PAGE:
One Major Way The Mulan Remake Divergers From The Animated Version

Mulan crying

Most of the Disney live-action remakes that have found significant box office success have been those that remained very close to the animated original. The ones that are still musicals do better than the films that take more liberties. The ones that recreate moments we recall from the animated movie in live-action are ones people seem to love. Mulan is not one of those movies.

While the basic plot of the new Mulan covers all the same bases as the 1998 animated film, many of the details of the live-action version are quite different, and that will be clear from the moment the new movie starts, because it will start in a very different place.

Several months ago I had the pleasure of visiting the the set of Mulan, and while getting a chance to look over costume designs for the film, those of us in attendance saw concept art of Mulan as a young child. When we asked producer Jason Reed about the art, he admitted that the new Mulan will open with a scene that shows Mulan as a young child, as a way of showing that the things that make Mulan unique have been part of her for her entire life. According to Reed...

One of the areas that we’re diverged from the original is we actually start with Mulan as a child and we see her spirit, we see that she isn’t like the other kids and we see the difficulty that causes her and her parents. Which then becomes a theme of the movie in that she doesn’t fit in and she doesn’t know her place. Everyone’s very concerned for her, she has all these great qualities about her but she doesn’t do things the way that a young girl is supposed to and it isn’t until she’s dressed as a boy that people encourage those things in her.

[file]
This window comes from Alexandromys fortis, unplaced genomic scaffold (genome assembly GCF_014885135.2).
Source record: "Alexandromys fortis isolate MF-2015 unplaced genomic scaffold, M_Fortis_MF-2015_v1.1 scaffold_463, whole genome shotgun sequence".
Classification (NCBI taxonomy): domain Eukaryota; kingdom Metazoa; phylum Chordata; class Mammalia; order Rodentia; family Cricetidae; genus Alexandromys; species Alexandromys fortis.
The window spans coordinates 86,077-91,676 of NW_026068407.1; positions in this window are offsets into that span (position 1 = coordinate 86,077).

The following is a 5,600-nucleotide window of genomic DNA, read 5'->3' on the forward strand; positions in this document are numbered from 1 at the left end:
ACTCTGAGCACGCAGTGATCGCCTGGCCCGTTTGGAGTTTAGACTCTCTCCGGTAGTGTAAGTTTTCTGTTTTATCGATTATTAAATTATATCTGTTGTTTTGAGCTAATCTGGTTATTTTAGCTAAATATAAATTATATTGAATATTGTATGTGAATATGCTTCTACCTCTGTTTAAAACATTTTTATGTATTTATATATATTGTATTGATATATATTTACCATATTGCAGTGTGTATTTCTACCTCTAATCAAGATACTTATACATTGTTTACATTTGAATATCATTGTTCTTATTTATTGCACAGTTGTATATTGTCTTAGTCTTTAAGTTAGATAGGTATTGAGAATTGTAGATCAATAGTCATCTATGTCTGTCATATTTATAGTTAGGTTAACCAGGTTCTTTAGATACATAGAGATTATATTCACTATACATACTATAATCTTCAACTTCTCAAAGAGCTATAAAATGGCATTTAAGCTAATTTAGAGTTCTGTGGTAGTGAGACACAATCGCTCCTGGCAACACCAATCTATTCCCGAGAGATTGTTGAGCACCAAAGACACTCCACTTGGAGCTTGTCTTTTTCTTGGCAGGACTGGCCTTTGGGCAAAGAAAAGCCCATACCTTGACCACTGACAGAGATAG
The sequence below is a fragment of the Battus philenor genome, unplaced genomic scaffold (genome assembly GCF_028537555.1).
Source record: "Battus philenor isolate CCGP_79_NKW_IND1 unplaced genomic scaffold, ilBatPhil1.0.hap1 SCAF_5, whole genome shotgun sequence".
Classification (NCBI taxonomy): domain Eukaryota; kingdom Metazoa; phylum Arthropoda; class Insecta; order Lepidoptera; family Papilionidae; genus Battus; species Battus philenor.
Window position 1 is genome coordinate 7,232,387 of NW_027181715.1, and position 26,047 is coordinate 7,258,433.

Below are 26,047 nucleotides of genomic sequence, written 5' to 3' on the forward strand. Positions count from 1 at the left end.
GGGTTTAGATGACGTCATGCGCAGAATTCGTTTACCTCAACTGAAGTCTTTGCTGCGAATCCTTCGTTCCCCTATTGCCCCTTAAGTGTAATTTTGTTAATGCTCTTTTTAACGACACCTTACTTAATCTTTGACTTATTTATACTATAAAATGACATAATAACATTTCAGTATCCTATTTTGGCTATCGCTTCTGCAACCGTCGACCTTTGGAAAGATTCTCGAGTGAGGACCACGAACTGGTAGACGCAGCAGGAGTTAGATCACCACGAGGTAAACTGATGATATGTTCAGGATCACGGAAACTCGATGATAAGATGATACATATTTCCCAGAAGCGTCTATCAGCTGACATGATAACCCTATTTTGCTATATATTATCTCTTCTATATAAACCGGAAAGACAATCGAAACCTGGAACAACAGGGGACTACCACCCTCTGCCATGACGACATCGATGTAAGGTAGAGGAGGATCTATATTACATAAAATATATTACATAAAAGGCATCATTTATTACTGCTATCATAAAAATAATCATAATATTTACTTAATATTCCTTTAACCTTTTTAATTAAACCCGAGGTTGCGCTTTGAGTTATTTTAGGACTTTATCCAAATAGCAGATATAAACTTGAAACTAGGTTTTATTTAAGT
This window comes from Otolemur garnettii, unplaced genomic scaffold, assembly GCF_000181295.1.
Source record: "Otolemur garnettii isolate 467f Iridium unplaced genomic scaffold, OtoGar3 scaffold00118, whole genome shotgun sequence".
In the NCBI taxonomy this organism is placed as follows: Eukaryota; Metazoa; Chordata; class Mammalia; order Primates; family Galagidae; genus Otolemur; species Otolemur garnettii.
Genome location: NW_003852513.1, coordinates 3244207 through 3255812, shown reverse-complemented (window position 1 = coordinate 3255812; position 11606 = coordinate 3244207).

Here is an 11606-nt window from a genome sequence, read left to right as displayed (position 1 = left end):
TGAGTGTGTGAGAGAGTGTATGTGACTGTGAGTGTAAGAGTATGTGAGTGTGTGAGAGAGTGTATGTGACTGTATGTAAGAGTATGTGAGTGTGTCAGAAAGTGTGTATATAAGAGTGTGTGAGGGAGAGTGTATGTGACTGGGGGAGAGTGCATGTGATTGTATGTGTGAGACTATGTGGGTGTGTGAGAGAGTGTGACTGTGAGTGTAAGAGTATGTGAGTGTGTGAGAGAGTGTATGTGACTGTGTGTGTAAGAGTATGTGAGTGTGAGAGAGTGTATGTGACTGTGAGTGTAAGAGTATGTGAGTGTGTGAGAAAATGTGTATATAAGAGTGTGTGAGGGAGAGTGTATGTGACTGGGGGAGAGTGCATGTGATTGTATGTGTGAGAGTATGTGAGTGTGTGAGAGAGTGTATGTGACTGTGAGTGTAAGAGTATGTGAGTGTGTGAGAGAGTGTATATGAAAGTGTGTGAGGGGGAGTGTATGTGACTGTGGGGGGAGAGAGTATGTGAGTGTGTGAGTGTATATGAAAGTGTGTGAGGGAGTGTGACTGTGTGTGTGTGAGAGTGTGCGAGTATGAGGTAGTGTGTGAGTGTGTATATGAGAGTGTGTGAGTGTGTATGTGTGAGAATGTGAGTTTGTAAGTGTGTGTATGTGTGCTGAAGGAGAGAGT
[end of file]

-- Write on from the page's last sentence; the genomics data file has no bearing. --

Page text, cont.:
Mulan is ultimately a story about a woman who takes on the role and the responsibilities that her culture normally gives to the men out of both a sense of duty and honor. For Mulan, this is a benefit, as she has always done things differently than the ways she is supposed to based on her gender and its place in her culture. We will see Mulan as a child being told that she's doing things "wrong," but when she takes on the guise of a man, those same things that she was criticized for as a child will be encouraged.

The animated original opens with Mulan going off to see the Matchmaker, an obligation she isn't particularly interested in, but does because she knows its what's expected of her. We've seen in the trailers for the new Mulan that those scenes are still intact, so the new movie will simply be adding to Mulan's story, and giving her a more well rounded character.

Tickets to Mulan, which opens March 27, are available for pre-sale now.

Dirk Libbey
Content Producer/Theme Park Beat

CinemaBlend’s resident theme park junkie and amateur Disney historian. Armchair Imagineer. Epcot Stan. Future Club 33 Member.